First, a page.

Next up in the MLB Draft Profile series is Chase Petty, who might have the most arm talent of anyone in the class — college or high school.
6’2, 190 pounds
Position: Right-handed pitcher
DOB: April 4, 2003
Slot recommended bonus (No. 29): $2,424,600
Note: All information of draft prospects compiled from Internet sources, scouting reports and videos.
Before drafting J.T. Ginn in the first round of the 2018 draft, the Dodgers hadn’t selected a prep arm since Grant Holmes in 2014. With the college bat class lacking a bit, the Dodgers might be more inclined to look to the prep ranks. Petty is one of the best high school arms available. He threw an 18-strikeout no-hitter at the end of April and, despite not having prototypical size, has massive upside.
Petty works with a fastball that sits in the mid-to-high-90s and has cracked triple digits on a few occasions. It also features some significant movement and sink — not dissimilar to Bachman. He pairs it with an absolute wipeout slider in the high-80s. He also has a high-80s changeup that has improved, but still needs some work. He’ll need all three of his pitches if he’s to remain a starter as his career progresses. He also has great makeup and an advanced feel for pitching for a kid his age.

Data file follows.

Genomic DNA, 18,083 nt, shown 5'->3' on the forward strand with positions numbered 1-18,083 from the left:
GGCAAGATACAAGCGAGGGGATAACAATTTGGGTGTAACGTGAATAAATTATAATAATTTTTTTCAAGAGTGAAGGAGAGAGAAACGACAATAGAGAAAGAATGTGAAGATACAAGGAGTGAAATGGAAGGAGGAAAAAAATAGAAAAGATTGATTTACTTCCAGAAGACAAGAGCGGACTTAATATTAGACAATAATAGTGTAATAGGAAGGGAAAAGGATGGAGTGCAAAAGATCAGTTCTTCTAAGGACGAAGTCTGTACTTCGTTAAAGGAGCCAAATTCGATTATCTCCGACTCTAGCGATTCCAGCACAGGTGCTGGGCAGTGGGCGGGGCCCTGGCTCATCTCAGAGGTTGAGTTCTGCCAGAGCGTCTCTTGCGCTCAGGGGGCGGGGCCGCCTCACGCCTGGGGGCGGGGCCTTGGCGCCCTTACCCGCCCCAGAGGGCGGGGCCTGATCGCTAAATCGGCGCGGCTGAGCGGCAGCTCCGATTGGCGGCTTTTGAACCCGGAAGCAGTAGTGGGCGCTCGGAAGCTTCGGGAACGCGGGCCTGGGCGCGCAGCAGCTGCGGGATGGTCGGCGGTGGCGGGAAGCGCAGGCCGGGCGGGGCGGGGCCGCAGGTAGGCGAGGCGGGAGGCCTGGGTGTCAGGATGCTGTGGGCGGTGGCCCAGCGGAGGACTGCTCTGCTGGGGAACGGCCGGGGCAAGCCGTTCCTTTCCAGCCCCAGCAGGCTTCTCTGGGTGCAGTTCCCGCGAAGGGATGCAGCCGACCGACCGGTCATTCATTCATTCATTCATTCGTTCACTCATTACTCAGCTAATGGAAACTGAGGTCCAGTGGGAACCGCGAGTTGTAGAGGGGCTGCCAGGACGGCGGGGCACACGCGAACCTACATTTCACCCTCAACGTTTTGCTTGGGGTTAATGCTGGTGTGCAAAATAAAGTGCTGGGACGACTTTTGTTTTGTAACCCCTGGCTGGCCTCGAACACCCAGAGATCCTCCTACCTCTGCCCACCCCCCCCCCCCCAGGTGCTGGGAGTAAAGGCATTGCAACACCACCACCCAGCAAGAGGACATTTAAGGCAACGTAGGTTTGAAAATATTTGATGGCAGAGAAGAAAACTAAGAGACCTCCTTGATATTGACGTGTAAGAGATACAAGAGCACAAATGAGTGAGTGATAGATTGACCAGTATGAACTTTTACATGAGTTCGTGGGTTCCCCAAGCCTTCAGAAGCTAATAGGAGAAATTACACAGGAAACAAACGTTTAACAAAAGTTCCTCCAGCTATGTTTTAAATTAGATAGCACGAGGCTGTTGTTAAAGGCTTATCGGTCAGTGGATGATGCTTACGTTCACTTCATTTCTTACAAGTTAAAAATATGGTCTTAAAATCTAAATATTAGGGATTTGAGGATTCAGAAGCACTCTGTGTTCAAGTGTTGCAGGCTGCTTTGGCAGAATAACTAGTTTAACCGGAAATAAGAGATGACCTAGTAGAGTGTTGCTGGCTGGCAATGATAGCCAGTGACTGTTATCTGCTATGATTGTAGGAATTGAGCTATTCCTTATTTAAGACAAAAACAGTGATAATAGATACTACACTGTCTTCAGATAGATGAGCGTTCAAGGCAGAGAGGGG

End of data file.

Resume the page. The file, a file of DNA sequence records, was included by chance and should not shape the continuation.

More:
There’s some effort in his delivery. Scouts are split on whether he can remain in the rotation, but the higher effort definitely gives him some reliver risk. His release point is three-quarters, which helps him get some run on his fastball. He has a little arm whip, but his quick arm and strong lower-half helps him generate elite-level velocity. His command wavers a bit because of the higher effort delivery, but the Dodgers are good at getting their pitching prospects to iron things out, especially since he has an athletic frame. Physically, he reminds me a bit of Walker Buehler, and we see what the Dodgers have done with him since taking him in the first round of the 2015 draft.
🔍 Player of the Year Watch 👀— Prep Baseball Report (@prepbaseball) May 4, 2021
presented by: @bigleaguechew
Chase Petty (@GatorsBB recruit) tossed a complete game, no hitter with 18 strikeouts (sat 95-99 mph 🔥) while helping himself at the dish w/ a 2-run 💣 @PBRNewJersey
🎥 ⬇️ @BFALiveStream@TWIBaseballSJ pic.twitter.com/6xFaAdFjpE
Chase Petty during Live ABs today. Fastball 97-102 for two simulated innings. Carrying it above the zone and demon sinking it down in the zone. Just an extraordinary arm talent and worker. Slider for strikes at any time, with heavy Horizontal. Stop it, @ChasePetty11 .Time to go🔥 pic.twitter.com/3Zc5OG7v8B— Baseball Performance Center (@The_BPCsj) March 25, 2021
Prep arms — especially right-handers — tend to fall a bit on draft day. There’s more risk in a prospect like Petty vs. a more polished college pitcher. He has a commitment to the University of Florida, and if the Dodgers took him at 29, they’d have to use at least their entire slot amount to get him out of that (and maybe even a little more). But the talent is undeniable. He has No. 2 starter upside, but also significant risk.